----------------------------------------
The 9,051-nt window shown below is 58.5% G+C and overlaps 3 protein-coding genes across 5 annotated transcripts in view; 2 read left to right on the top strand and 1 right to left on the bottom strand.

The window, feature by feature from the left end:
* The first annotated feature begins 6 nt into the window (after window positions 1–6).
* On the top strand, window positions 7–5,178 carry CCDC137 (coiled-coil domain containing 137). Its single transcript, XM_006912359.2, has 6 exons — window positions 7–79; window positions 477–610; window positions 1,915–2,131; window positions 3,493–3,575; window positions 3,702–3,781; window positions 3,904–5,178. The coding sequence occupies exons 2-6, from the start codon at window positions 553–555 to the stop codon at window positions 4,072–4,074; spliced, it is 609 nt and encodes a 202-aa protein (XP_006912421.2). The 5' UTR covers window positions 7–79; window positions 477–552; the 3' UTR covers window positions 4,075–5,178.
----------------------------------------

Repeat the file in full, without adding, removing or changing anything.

The 9,051-nt window shown below is 58.5% G+C and overlaps 3 protein-coding genes across 5 annotated transcripts in view; 2 read left to right on the top strand and 1 right to left on the bottom strand.

The window, feature by feature from the left end:
* The first annotated feature begins 6 nt into the window (after window positions 1–6).
* On the top strand, window positions 7–5,178 carry CCDC137 (coiled-coil domain containing 137). Its single transcript, XM_006912359.2, has 6 exons — window positions 7–79; window positions 477–610; window positions 1,915–2,131; window positions 3,493–3,575; window positions 3,702–3,781; window positions 3,904–5,178. The coding sequence occupies exons 2-6, from the start codon at window positions 553–555 to the stop codon at window positions 4,072–4,074; spliced, it is 609 nt and encodes a 202-aa protein (XP_006912421.2). The 5' UTR covers window positions 7–79; window positions 477–552; the 3' UTR covers window positions 4,075–5,178.